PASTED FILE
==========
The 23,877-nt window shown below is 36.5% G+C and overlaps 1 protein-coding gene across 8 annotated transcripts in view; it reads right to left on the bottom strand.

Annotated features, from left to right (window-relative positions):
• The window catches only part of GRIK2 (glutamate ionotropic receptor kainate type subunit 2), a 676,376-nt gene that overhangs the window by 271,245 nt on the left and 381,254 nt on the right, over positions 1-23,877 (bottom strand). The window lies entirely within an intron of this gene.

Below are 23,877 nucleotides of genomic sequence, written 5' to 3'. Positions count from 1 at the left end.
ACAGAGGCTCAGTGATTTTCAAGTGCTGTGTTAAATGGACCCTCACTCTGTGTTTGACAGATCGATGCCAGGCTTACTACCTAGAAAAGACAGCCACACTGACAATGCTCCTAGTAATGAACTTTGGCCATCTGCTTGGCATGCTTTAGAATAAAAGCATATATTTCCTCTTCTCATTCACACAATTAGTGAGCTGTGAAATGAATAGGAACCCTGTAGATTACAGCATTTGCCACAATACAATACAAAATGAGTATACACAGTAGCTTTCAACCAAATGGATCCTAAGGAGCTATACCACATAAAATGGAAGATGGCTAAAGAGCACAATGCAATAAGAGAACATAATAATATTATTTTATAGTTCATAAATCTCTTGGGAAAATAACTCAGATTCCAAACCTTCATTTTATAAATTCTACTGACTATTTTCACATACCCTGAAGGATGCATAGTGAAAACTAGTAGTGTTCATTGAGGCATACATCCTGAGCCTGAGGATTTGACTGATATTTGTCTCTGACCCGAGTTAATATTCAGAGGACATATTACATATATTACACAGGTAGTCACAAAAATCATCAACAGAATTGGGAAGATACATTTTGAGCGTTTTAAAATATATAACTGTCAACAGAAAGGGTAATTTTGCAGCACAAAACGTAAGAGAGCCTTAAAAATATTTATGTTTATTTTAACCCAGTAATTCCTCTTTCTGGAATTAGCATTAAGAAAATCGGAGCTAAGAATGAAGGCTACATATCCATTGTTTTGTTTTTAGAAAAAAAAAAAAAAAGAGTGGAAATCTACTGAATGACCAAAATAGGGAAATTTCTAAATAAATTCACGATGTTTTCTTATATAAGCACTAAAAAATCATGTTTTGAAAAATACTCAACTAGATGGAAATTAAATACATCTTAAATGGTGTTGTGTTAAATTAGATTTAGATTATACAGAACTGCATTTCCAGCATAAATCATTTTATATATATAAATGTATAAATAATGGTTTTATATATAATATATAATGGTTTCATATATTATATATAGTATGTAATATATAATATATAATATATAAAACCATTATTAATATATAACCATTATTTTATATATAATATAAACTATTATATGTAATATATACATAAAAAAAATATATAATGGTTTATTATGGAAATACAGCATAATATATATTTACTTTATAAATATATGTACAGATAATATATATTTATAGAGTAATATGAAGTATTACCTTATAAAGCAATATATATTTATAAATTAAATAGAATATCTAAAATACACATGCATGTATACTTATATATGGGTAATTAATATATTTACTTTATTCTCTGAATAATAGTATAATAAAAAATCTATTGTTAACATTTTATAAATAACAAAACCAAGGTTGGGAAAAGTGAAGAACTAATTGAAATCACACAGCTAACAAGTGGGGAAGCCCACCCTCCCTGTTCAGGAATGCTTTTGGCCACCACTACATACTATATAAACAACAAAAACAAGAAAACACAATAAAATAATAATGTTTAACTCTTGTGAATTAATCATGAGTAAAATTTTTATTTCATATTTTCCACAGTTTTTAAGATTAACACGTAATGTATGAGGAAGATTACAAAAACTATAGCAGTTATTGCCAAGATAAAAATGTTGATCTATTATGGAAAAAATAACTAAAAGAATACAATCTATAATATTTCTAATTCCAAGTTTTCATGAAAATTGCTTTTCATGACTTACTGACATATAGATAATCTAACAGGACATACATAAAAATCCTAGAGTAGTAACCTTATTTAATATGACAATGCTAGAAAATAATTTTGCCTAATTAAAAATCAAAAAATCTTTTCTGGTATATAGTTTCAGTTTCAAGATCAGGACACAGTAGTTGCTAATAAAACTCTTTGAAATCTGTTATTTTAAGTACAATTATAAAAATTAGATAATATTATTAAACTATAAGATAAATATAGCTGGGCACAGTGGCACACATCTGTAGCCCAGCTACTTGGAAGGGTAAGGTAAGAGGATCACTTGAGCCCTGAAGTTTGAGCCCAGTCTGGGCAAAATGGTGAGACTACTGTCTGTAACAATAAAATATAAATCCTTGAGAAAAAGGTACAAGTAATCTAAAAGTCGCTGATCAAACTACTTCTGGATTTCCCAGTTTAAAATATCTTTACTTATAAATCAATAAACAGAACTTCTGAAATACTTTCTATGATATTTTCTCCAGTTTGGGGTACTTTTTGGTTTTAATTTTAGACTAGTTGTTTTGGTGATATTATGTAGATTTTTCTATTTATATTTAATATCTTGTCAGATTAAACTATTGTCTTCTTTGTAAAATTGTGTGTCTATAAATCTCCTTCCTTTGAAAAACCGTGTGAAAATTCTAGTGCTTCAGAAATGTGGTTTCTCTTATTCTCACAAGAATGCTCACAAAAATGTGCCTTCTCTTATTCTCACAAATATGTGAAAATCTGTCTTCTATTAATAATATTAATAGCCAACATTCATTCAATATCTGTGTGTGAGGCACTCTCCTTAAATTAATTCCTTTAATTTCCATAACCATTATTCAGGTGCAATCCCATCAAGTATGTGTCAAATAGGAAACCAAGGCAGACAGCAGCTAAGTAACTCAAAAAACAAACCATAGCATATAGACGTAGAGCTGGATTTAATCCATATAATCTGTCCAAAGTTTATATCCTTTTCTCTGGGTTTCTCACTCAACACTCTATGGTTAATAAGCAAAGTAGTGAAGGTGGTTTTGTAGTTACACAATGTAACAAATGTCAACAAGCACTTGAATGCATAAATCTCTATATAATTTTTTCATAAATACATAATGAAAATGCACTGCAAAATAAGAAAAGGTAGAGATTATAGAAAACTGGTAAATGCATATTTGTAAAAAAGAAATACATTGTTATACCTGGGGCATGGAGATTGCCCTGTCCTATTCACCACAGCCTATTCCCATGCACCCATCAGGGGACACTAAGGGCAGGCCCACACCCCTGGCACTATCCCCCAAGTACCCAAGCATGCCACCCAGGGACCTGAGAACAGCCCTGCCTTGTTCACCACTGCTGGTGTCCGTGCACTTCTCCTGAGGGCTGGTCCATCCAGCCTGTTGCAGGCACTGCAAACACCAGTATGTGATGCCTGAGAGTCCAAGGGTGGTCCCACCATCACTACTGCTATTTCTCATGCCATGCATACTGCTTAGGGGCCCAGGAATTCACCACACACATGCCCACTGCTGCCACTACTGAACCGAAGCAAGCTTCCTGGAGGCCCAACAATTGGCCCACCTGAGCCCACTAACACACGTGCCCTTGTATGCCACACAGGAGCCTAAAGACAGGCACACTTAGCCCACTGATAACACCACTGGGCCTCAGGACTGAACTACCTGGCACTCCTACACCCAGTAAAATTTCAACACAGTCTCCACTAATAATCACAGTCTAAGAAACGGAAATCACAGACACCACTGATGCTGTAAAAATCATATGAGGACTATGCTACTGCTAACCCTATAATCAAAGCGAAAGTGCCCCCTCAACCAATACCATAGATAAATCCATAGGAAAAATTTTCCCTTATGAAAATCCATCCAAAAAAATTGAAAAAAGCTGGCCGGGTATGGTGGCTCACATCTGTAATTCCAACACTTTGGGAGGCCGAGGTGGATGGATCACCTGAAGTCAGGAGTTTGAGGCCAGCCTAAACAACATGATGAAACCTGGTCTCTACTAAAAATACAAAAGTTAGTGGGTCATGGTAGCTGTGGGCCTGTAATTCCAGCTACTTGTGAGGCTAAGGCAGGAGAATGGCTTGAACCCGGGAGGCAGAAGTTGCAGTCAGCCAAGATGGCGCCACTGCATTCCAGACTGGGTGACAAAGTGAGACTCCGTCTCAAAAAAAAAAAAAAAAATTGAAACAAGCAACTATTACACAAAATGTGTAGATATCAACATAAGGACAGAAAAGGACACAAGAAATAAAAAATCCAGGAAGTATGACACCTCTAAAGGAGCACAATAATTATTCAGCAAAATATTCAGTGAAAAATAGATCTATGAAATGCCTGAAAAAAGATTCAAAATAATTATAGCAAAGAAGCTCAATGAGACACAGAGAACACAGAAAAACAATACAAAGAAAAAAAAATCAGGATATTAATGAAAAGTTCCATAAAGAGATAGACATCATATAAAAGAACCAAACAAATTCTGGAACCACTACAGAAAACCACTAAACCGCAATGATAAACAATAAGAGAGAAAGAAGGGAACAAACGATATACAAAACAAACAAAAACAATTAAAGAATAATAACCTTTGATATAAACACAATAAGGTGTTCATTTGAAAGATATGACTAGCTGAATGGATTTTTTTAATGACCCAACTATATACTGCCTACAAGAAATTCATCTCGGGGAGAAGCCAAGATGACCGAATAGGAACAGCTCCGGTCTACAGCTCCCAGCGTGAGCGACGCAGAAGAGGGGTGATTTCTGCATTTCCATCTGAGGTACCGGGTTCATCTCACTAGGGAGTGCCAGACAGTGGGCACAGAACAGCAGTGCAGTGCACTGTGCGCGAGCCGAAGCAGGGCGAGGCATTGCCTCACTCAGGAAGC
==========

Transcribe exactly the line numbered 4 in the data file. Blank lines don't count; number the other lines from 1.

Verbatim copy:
Below are 23,877 nucleotides of genomic sequence, written 5' to 3'. Positions count from 1 at the left end.